SEO snapshot

Comparing multiple aspects such as content and page speed with other data such as backlink data; you can build an SEO snapshot to what the strength and weaknesses of your site are within the competitive landscape.

This type of snapshot can be used when pitching to potential clients or can inform the direction of your SEO strategy.

 

Informing Strategy

As mentioned above, competitive data like this can help to inform an SEO strategy. For example, the table below shows ‘Your Site’ and a bunch of competitors:

Informing SEO Strategy

In this example, the obvious opportunity is in video content, as the competition is not effectively competing in this space. It is also going to be easier to generate 200K words of content than it is to up the domain authority from 23 to 37 (the next highest competitor score).

 

Keyword Research

Scraping page titles and H1 headers from competitor sites is an easy way to see what keywords they target (assuming the site is optimised properly). You can extract keywords from headers and page titles as well as seeing the content they produce.

This data can inform your strategy, highlight holes or opportunities in your own site’s content. Because you don’t want to straight up copy your competitors, this data can also help you see the gaps in your competitors content.

You may notice when crawling multiple competitor sites that they all ubiquitously have certain types of content or target specific keywords. This can be an indication that you should have this content on your site and be targeting those keywords.

 

Google Penalty Removal

Google Penalty RemovalThere are several reasons why Google might apply a penalty to a website, this is a big topic and too much to cover in depth in this guide. There are various conditions that can result in a penalty that are the result of on-page activity.

Keyword stuffing and hidden text are good examples, as crawling a site and analysing the crawl data can help to identify said issues.

 

The Power of Regular Crawls & Historical Crawl Data

Raptor’s web crawler stores all historical crawl data, regularly crawling a website means that you can see changes more easily over time. Over time data is valuable when plotting the trajectory of certain metrics.

For example, plotting the volume of content (pages and word count), page speed, inaccessible pages, site errors, etc can provide valuable SEO insights. This data can answer questions such as if the site is improving or worsening from a technical perspective.

Tracking the same data mentioned above for competitor sites adds highly valuable context to your data. For example, the first chart below shows some word count data over 13 months for a site:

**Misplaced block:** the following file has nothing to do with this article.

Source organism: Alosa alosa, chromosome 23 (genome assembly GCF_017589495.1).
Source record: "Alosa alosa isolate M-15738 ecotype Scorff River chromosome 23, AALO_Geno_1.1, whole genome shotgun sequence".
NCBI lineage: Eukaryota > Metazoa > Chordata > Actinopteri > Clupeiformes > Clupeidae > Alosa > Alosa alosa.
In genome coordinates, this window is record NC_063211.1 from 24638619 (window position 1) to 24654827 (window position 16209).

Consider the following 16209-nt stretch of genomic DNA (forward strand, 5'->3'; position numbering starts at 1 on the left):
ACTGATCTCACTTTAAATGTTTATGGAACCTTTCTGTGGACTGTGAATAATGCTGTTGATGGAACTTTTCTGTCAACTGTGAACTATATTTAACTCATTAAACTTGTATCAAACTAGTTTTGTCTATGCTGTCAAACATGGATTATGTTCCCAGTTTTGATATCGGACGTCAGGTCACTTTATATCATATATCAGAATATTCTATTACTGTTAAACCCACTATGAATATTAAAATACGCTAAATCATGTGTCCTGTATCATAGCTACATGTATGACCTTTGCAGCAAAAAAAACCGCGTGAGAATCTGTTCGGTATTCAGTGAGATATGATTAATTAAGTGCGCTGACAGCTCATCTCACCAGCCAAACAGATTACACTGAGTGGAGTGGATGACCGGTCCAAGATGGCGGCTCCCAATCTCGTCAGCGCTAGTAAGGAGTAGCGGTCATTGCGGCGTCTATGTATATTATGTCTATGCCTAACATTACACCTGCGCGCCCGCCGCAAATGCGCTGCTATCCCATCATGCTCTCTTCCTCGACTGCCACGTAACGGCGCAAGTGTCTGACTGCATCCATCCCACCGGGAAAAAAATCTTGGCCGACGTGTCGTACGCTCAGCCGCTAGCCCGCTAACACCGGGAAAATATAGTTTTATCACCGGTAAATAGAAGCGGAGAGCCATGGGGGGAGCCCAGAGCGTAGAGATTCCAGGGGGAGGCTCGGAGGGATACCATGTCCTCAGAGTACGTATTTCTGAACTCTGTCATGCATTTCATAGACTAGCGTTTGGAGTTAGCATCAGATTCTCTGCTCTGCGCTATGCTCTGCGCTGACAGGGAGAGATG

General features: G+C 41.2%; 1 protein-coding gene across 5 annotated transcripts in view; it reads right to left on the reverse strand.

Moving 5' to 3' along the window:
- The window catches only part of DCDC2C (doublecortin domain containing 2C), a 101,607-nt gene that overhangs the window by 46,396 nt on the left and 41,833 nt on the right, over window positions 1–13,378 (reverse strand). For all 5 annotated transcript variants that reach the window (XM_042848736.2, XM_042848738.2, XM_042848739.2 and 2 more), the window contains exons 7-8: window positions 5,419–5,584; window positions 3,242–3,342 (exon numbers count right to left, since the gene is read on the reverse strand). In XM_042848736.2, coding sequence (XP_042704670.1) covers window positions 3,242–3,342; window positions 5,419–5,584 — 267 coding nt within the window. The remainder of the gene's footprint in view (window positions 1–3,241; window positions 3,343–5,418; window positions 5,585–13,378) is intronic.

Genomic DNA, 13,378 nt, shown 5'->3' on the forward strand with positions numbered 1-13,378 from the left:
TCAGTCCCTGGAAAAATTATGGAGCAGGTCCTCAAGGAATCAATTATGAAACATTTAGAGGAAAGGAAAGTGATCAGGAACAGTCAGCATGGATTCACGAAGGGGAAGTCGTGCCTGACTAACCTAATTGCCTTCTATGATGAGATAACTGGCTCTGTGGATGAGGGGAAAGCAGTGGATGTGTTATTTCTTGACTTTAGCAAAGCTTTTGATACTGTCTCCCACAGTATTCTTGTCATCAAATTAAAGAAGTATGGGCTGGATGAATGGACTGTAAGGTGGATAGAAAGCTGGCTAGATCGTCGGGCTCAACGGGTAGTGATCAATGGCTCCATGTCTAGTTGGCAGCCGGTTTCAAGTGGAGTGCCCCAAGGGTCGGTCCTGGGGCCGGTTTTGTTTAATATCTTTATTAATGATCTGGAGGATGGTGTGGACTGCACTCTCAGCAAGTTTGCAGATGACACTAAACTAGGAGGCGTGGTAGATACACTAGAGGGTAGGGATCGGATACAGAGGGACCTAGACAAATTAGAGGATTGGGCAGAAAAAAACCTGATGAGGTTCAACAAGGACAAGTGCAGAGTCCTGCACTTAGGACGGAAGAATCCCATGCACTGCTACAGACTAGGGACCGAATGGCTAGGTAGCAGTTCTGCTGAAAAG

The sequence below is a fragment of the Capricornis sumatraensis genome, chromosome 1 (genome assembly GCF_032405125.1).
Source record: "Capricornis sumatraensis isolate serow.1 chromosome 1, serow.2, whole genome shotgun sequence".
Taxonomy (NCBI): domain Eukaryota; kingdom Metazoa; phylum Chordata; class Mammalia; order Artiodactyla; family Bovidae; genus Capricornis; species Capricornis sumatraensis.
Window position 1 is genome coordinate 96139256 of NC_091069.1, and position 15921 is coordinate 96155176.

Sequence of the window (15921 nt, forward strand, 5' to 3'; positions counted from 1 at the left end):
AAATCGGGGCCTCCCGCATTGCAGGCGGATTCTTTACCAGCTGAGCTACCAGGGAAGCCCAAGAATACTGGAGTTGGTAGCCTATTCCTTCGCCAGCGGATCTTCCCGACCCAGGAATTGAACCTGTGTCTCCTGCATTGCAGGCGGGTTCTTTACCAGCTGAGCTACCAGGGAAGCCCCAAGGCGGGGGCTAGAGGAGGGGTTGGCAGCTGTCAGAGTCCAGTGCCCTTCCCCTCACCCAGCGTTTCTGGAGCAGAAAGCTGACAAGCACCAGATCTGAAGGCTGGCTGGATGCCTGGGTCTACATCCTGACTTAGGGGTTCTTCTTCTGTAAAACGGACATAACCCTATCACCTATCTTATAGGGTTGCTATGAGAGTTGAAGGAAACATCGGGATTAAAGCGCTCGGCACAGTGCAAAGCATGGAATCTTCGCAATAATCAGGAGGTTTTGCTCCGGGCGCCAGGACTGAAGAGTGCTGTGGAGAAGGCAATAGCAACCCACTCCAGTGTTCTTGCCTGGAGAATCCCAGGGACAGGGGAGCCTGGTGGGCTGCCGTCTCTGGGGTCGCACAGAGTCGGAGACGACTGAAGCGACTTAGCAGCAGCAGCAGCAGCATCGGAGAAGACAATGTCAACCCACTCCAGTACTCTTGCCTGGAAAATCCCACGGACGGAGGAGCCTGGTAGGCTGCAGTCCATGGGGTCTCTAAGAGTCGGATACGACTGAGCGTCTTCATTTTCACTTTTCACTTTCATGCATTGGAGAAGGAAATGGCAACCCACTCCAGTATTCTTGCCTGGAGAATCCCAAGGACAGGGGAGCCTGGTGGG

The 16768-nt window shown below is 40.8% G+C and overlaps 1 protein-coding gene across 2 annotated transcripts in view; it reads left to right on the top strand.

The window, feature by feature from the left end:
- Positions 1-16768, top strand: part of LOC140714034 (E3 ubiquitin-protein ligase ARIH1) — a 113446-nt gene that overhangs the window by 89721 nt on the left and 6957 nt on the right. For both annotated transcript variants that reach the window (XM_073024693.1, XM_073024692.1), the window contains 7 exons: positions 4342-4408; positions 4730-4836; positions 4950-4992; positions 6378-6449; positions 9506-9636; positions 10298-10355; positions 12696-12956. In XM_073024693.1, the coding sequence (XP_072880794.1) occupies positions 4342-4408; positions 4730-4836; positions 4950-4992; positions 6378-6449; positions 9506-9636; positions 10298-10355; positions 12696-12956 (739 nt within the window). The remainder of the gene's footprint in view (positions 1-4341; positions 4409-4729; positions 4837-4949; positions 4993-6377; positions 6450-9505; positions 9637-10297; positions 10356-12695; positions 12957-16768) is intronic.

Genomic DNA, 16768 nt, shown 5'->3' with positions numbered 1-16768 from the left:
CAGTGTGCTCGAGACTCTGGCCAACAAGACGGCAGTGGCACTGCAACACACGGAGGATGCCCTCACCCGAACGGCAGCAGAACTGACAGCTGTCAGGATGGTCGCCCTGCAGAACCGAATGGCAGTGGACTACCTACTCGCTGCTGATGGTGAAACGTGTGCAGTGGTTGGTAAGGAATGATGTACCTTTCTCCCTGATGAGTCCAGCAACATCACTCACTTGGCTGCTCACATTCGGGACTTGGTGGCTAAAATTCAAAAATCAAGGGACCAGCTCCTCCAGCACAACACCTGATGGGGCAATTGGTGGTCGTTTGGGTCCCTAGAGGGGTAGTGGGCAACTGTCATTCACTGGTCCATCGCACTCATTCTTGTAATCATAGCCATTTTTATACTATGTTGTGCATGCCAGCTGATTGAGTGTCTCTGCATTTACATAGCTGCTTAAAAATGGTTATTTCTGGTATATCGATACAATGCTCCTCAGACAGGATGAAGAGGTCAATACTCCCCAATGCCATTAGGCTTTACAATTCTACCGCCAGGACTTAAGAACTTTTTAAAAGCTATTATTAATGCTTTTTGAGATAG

Historical Crawl Data

You might look at this and think, “great, we are growing our content”! However, when put in the context of the competitive landscape, you might come to a different conclusion:

Competitor Historical Word Count Chart

Context is everything when it comes to data, the chart below shows the competitor average vs ‘your site’:

Competitive Historical Crawl Data Chart

This type of analysis can be done on almost any metric and any set of sites to help you understand not only where you are but where you need to be to compete. This can help to provide answers to the following questions (and many more):

  • Why are we competitors beating us?
  • How to we more effectively compete?
  • What is the reason we are beating our competitors?
  • Why were things better in the past?

 

Website Crawl Data & Analytics Data

Correlating crawl data such as content, as in the example above, with other types of analytics data such as traffic or ranking data is another form of adding context. Rather than competitive context, this can help to provide answers to the following questions (and many more):

  • Why is traffic declining? (suddenly or slowly)
  • Why is traffic increasing? (suddenly or slowly)
  • Why has the site dropped out of the SERPs?
  • What is working?
  • What is not working?
  • What value has your content provided?
  • What value has the SEO investment delivered?

 

Web Crawlers for SEO Agencies & Consultants

If you have more than a couple of clients means that you need to automate as much as possible to save time and direct your efforts into the areas with the biggest impact. A web crawler can provide a high degree of automation:

 

Pinging Alerts Out When Critical Issues Are Detected

This is very useful as it can act as an early warning signal, allowing you to fix an issue before Google detect it. Contacting clients with critical errors that you have detected is also great customer service, making your services invaluable.

 

Historical Data Can Help You to Resolve Issues

If a client site experiences a significant problem, having months of historical crawl data at your fingertips can be all you need to identify & resolve the problem.

 

Get Notified If the Client Makes Changes to Their Site with Keeping You in The Loop

This happens more frequently than anyone would like, often clients will hire a web developer or in-house employee who decides to make sweeping changes.

Completely changing the URL structure without setting up proper redirects or revamping content without optimising it… This can all create a massive problem for the site’s SEO. Setting up an alert, or just checking the latest scheduled crawl data can put you in the loop.

 

Demonstrate the Value of Your SEO Work

This is something every SEO must do at some point; historical crawl data and competitive data can help you to demonstrate your value. This is especially useful when correlating analytics or ranking data with crawl data.

Conversely if you are the client of a SEO agency or freelancer, many these benefits will help you to determine the value of what your SEO people.